We recommend that you configure private services access in the VPC network where the Cloud Router or Cloud VPN is located (and where the VLAN attachments exist in case Border Gateway Protocol is being used); otherwise, VPC routes need to be configured. If the architecture contains multiple VPC peering connections, remember that VPC peering is not transitive.

The on-premises routes advertised either over Interconnect or VPN are automatically propagated through private services access if import and export of routes is configured. This requires you to manually edit import and export routes in the VPC Peering connection.

Also keep in mind that the routes learned through private services access aren't automatically propagated to on-premises systems, because VPC Network Peering doesn't support transitive routing; imported routes from other networks aren't automatically advertised by Cloud Routers in your VPC network. However, you can use custom IP range advertisements from Cloud Routers in your VPC network to share routes to destinations in the peer network. For Cloud VPN tunnels using static routing, you must configure static routes to the peer network's destination ranges in your on-premises network.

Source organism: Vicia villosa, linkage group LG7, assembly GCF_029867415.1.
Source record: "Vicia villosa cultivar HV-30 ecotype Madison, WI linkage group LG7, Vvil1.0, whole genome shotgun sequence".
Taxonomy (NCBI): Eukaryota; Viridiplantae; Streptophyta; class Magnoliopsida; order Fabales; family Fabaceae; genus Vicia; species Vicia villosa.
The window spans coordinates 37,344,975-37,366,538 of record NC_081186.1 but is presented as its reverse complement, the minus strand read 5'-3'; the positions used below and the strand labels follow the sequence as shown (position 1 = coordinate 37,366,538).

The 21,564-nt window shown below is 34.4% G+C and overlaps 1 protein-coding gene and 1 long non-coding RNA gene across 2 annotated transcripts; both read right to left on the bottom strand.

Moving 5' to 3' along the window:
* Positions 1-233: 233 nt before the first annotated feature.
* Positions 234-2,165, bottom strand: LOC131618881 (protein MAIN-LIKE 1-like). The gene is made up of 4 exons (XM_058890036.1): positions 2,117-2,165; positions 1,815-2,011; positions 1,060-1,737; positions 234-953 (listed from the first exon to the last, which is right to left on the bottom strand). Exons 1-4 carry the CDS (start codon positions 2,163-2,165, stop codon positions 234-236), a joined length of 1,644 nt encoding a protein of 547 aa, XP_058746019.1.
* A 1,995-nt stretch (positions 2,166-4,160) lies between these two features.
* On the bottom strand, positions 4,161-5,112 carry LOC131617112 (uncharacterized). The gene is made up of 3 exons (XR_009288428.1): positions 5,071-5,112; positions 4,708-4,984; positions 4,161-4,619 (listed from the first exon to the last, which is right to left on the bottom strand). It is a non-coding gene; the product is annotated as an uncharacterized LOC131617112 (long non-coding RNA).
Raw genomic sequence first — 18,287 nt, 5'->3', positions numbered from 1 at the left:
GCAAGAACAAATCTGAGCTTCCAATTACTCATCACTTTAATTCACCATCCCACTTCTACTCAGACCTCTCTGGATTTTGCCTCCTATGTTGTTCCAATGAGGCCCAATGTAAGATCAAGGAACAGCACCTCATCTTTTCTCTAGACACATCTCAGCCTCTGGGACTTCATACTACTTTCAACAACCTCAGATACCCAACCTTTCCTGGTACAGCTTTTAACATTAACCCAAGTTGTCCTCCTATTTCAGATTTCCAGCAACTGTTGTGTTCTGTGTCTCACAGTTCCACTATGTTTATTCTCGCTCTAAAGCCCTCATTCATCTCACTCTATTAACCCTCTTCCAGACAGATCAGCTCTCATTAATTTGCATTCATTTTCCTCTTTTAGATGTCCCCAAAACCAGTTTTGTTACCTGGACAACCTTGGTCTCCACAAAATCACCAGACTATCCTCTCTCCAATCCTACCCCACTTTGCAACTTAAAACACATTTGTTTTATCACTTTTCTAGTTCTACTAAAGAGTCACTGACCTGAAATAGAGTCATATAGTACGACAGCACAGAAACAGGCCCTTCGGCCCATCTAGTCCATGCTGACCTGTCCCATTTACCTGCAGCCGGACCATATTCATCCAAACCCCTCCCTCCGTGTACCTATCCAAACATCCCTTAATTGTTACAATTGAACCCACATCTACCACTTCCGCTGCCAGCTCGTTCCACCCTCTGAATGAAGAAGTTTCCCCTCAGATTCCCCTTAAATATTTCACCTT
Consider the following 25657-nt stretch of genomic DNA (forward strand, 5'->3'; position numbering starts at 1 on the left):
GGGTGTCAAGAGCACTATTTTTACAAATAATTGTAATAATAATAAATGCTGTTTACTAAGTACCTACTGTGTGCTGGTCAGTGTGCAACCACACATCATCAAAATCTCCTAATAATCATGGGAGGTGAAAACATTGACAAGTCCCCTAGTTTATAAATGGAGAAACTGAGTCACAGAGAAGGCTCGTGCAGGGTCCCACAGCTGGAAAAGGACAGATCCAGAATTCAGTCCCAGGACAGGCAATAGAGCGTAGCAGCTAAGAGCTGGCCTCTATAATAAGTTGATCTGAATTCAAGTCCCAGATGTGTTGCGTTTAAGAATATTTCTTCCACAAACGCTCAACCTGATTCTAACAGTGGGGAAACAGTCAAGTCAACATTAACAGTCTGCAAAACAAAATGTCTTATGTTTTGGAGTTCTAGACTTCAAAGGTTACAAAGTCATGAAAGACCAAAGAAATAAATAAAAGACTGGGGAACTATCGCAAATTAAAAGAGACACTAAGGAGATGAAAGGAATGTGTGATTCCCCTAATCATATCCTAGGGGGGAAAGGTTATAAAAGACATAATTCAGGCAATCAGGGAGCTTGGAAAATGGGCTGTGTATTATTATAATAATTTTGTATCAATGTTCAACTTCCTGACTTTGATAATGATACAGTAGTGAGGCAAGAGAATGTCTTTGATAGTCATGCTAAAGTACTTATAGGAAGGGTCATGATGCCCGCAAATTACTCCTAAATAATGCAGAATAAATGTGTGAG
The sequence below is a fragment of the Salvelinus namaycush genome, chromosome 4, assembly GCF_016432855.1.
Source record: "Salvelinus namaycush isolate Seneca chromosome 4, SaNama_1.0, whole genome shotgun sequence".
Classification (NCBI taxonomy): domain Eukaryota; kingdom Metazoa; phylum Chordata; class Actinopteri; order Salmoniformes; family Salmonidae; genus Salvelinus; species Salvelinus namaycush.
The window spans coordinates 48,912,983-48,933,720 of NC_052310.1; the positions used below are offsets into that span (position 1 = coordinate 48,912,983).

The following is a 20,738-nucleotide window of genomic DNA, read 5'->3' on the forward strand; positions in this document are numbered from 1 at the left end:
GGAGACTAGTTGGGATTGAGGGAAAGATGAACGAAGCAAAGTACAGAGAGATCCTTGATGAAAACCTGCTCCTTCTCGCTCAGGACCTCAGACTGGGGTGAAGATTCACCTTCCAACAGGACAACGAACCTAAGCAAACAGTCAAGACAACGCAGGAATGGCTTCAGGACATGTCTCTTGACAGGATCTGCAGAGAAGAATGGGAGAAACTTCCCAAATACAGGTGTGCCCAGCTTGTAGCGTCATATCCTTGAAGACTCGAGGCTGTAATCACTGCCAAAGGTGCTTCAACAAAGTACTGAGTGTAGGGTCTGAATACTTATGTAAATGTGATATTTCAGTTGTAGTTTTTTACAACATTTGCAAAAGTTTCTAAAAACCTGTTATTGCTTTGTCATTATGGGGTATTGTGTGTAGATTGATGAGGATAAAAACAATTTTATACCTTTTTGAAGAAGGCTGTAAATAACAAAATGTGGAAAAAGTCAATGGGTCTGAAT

Ingress to VMware Engine

This section describes the following options for ingress to VMware Engine:

  • Ingress using the VMware Engine public IP service
  • Ingress from the customer VPC
  • Ingress from an on-premises data center

The option that you select depends on where you want to peer your Google Cloud infrastructure with the internet. The following diagram shows these ingress options.

Ingress options.

The following sections cover each option in detail.

Ingress using VMware Engine

When you use the VMware Engine internet gateway, on-demand public IP addresses can be created and deleted for resources inside the VMware Engine portal's private cloud. In this scenario, each public IP address corresponds to a unique configured private cloud IP address.